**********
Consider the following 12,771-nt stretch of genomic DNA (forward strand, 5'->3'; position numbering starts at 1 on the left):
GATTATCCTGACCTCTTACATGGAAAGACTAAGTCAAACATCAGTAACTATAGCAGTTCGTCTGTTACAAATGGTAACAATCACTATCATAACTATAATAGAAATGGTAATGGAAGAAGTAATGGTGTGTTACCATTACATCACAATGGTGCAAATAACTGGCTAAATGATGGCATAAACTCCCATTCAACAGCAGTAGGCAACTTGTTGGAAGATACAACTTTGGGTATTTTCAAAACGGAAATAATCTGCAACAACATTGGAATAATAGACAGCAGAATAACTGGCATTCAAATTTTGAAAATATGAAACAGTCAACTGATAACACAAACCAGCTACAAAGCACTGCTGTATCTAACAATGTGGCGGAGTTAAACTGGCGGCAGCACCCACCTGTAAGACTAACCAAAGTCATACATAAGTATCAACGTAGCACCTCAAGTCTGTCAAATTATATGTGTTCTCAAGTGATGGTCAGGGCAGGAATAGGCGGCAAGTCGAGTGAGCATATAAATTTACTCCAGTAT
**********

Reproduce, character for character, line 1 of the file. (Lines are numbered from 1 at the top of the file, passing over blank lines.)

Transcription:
Consider the following 12,771-nt stretch of genomic DNA (forward strand, 5'->3'; position numbering starts at 1 on the left):